Four of the five countries of the European Union that border the Russia they decided to ban entry to Russians tourists at midnight on Sunday (18/9) arguing that they should not travel while their country is in war with Ukraine.
Poland, Estonia, Latvia and Lithuania imposed new restrictions while Finland decided to keep its borders open although it has reduced the number of consular appointments for Russian travelers seeking visas.
The move was the latest in a series of sanctions and other measures taken by the European Union or its member states since Moscow invaded Ukraine on February 24 in what it describes as a “special military operation”.
The EU has banned all flights from Russialeaving only road and rail connections available while this month it agreed to limit the issuance of visas for free movement in the Schengen area.
Today’s entry ban targets tourists and excludes Russian dissidents seeking protection in the EU along with truck drivers, refugees and permanent residents of EU territories and those visiting family members.
On a cold Sunday in Narva, a city on the Estonian border where Russian speakers make up more than 90% of the population, Russian citizens rushed to cross the border before the new rules were put into effect.
Vadim Koraliov, a 64-year-old pensioner from St. Petersburg, had bought an apartment in Narva so that his daughter and grandchildren from Paris could visit him. “Now I don’t know what to do. The border guard told me that I am no longer allowed to come here,” he told Reuters.
Less than a tenth of the roughly 4,000 Russians who enter Estonia each day lose the right under the new rules, officials said.
“Citizens of Russia, do not try to cross the border, you are not welcome here – you must stop the war against Ukraine and leave this beautiful country!” Latvian Foreign Minister Edgar Rinkevics said in a tweet.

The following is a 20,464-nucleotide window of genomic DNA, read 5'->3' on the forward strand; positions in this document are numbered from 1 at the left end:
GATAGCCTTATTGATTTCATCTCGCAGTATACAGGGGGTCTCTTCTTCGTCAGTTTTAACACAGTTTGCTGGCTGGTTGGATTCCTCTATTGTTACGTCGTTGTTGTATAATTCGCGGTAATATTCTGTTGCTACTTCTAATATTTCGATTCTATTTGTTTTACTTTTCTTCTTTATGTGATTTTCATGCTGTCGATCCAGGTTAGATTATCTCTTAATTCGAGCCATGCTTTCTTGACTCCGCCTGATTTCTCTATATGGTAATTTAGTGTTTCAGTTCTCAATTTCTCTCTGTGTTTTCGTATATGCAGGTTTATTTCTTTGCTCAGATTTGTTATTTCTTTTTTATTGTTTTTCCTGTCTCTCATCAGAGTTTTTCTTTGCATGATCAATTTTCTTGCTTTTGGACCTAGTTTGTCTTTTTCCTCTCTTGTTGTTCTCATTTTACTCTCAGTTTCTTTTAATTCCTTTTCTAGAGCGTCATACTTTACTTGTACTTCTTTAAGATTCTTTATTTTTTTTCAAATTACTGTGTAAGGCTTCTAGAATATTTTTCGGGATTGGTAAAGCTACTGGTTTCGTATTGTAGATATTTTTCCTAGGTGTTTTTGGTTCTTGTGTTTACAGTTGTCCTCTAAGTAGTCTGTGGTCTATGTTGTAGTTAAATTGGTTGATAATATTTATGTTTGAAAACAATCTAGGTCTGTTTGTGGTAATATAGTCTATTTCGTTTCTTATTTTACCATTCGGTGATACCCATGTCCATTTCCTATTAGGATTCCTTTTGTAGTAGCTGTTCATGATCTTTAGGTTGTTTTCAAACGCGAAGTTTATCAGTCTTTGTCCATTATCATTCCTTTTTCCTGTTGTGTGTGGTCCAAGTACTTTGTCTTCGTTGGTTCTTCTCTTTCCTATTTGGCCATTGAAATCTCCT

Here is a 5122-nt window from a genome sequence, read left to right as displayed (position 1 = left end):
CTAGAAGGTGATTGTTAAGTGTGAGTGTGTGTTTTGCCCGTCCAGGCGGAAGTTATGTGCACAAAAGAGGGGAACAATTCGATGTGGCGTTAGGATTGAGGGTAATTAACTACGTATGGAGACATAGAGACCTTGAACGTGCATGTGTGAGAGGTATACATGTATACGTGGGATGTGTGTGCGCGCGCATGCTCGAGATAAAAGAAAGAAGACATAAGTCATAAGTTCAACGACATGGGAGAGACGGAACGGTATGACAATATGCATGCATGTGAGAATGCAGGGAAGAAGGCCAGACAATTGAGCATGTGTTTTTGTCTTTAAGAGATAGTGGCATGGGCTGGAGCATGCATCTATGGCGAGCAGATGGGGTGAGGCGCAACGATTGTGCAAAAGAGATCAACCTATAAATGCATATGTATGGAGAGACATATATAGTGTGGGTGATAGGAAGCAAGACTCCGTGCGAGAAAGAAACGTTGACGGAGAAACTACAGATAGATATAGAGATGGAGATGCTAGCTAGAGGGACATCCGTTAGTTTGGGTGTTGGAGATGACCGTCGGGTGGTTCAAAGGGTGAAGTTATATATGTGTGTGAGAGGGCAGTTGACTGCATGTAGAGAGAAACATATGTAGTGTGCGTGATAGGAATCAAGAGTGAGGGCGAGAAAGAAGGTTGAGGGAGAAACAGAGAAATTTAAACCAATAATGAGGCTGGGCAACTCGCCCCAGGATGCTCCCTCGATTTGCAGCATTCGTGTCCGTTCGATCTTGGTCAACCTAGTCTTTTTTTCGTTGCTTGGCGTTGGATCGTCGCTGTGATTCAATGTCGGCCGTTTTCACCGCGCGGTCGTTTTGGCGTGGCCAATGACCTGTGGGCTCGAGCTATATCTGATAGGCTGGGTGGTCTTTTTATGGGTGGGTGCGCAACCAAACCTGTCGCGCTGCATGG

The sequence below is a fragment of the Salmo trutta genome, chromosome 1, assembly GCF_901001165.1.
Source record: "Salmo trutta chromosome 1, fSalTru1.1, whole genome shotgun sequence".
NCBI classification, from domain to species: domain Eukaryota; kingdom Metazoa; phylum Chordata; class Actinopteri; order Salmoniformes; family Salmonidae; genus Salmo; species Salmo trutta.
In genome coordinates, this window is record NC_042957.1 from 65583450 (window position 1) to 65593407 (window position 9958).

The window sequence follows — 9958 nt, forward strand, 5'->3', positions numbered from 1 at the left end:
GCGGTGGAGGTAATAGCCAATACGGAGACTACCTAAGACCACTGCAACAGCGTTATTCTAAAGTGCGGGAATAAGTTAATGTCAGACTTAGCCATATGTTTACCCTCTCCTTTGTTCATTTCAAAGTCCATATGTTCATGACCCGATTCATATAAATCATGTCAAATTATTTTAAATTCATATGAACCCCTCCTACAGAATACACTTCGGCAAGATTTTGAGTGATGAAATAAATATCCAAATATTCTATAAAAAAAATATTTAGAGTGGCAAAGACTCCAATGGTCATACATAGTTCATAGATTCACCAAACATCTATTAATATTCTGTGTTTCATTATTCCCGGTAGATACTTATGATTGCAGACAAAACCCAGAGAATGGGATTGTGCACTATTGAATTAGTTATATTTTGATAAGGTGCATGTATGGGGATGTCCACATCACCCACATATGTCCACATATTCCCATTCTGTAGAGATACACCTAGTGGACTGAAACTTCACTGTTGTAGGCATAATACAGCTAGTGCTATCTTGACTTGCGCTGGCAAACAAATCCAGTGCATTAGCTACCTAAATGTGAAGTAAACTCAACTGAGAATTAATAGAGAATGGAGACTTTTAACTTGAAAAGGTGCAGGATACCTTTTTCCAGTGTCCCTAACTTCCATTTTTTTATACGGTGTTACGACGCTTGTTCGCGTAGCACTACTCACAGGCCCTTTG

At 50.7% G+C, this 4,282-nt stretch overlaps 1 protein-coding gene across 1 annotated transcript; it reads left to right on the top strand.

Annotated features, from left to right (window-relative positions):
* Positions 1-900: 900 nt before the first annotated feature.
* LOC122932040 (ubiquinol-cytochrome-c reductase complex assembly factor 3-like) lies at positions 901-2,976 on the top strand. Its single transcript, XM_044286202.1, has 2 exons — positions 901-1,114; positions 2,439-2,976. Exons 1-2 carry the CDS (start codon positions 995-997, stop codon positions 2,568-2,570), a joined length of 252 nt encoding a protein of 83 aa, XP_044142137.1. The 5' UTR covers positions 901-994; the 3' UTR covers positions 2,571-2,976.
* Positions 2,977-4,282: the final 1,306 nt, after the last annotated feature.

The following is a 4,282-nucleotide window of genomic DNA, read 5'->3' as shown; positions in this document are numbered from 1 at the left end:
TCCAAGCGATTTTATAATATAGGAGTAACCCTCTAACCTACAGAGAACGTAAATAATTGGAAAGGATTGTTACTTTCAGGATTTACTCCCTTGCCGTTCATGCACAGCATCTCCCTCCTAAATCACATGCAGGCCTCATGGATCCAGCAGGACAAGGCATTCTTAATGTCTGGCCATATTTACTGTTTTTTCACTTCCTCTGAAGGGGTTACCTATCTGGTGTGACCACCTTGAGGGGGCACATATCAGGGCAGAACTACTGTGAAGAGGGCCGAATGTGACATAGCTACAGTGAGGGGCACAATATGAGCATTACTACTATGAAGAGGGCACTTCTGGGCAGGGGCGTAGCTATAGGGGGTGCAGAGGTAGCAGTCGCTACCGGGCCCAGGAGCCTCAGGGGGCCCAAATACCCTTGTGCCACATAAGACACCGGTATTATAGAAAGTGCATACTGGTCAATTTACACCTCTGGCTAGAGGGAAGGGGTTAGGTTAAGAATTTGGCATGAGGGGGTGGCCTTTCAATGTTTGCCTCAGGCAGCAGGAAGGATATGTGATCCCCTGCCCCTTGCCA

The European bloc is divided
The issue of EU migration has divided the European blocwith capitals such as Berlin and Prague arguing that it would be counterproductive to deny access to ordinary Russians.
Finland, whose Prime Minister Sanna Marin has said Russian tourists should not travel to the EU during the war, said such a ban could conflict with the Schengen zone agreement under which all countries they respect the visa issued by another country in this zone.
“One country grants a visa, another does not accept it. This is certainly not particularly desirable for the system,” Finnish President Sauli Niinisto told reporters in Helsinki last week, the Athens News Agency reported.
Estonian Prime Minister Kaja Kalas expressed her frustration at the differences within the EU, warning that many Russian travelers will now turn to the Finnish border.
“There is a loophole and the loophole is Finland,” Estonian Prime Minister Kaia Kalas told Reuters on Saturday. “So it’s not completely effective … but it’s still better than nothing,” she added.
For Mikhail Ivanov, a 35-year-old Russian who traveled by bus from St. Petersburg to Tallinn yesterday, visiting friends in Estonia may prove a bit more difficult. “I will still be able to go to Estonia through other countries,” he told Reuters shortly after entering Narva.
Source: News Beast
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